The Time Warner-Comcast Merger Could Be A Nightmare For Customers

Comcast’s plan to buy Time Warner Cable for $45.2 billion will face heavy government scrutiny to make sure it does not negatively affect consumers. One reason to be concerned is that both companies were already rated terribly for customer satisfaction, and mergers typically reduce customer satisfaction in the near term.

Time Warner’s television service received the worst score for a national company on the American Consumer Satisfaction Index, which evaluates companies each year based on some 70,000 customer surveys. The company’s telephone and Internet service also received abysmal scores.

Comcast’s Internet service tied for the second-worst score among national companies, with similarly bad scores for television and phone service.

ACSI has noted that telecom companies, like airlines and large banks, many have low customer satisfaction scores because they are in industries with low competition. Unlike retail stores that have to compete for every dollar, telecom companies know that customers are slow to switch providers and sometimes have no alternative. When competition is available, as with satellite and fibre optic providers like DirectTV and Verizon in the television market, traditional cable providers are increasingly losing out.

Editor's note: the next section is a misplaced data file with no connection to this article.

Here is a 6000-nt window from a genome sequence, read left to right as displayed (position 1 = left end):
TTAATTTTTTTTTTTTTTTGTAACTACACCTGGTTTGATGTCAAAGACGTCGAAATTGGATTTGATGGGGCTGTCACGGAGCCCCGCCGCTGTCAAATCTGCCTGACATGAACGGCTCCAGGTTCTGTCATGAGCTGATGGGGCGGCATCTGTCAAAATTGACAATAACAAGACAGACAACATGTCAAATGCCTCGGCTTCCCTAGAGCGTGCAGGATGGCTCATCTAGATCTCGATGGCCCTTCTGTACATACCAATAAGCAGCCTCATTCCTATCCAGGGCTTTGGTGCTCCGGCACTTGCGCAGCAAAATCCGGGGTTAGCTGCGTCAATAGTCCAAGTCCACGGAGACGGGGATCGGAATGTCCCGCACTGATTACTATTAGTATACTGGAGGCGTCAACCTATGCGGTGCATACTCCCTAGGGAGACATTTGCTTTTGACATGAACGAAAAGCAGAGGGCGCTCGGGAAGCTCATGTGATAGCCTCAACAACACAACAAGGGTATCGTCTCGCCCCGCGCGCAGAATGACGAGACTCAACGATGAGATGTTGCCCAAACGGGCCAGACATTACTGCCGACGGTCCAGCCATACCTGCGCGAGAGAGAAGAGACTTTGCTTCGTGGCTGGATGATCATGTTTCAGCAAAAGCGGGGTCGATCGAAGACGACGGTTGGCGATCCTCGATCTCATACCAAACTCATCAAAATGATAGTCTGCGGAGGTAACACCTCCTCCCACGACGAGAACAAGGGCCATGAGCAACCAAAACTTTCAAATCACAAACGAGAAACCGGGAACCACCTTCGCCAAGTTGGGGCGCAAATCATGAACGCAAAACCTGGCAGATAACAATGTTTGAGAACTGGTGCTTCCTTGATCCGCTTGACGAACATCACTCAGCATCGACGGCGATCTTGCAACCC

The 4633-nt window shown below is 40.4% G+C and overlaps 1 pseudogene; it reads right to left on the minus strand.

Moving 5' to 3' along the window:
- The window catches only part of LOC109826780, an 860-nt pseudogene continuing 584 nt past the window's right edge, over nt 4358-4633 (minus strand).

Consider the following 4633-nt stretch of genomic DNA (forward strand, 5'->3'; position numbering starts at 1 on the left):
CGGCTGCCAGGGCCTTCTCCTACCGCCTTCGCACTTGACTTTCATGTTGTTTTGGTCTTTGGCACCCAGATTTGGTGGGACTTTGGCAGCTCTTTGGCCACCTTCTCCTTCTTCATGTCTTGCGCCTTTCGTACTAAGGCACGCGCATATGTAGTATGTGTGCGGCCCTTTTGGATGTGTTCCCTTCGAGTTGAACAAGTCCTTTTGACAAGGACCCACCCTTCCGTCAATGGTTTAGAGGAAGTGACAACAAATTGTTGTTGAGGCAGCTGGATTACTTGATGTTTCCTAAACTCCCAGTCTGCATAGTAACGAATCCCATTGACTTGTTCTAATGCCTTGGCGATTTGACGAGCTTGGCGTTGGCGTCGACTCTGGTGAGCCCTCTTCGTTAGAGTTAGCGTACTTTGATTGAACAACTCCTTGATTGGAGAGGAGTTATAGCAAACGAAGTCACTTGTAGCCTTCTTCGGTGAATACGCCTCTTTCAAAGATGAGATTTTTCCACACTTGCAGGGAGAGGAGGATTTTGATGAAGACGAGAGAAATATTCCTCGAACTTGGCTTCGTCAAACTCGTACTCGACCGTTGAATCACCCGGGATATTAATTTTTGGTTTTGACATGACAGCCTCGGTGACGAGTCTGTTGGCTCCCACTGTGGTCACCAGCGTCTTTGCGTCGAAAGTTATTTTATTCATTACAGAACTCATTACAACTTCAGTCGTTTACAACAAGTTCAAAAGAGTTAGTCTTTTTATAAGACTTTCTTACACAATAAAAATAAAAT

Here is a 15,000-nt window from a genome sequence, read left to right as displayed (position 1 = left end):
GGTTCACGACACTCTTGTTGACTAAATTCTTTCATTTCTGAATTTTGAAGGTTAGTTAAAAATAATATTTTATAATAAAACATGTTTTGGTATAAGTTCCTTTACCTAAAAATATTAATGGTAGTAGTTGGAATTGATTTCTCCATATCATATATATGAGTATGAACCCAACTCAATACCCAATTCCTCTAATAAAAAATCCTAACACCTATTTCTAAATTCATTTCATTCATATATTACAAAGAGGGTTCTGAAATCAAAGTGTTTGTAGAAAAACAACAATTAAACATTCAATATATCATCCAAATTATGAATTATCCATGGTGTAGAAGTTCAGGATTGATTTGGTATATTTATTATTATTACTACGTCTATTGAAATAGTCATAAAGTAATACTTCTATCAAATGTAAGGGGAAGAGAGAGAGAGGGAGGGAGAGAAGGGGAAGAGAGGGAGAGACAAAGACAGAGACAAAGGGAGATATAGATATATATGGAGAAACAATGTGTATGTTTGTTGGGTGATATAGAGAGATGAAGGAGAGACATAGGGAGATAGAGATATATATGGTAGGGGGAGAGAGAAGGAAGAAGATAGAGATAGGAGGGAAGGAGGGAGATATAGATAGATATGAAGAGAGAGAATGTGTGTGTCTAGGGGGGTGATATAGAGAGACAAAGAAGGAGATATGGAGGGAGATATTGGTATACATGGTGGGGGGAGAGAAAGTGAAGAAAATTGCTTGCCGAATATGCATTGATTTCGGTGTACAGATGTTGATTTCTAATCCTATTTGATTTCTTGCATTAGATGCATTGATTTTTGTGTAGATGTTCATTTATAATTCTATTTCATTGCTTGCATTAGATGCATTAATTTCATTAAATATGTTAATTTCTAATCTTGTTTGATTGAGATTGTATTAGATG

Common complaints about Internet Service Providers, for instance, include poor call center service, poor variety of plans, poor quality services, and high prices.

As for the prospect of a merger, this process has historically led to lower customer satisfaction scores due to complications in integrating two companies, according to ACSI. For instance, Delta’s acquisition of Northwest in 2009 led to a “two-year customer satisfaction free-fall.”

Generally, the concern with such a large merger — combining the two biggest cable companies in the U.S. — is that it would enable the combined company to take advantage of the lack of competition to screw over consumers, possibly raising prices, adding data caps, and diminishing quality of service.

Comcast and Time Warner are selling the merger in positive terms, promising “a leading technology and innovation company, differentiated by its ability to deliver ground-breaking products on a superior network while leveraging a national platform to create operating efficiencies and economies of scale.” In other words, they say they will be both better and cheaper.

Customers have reason to be dubious.

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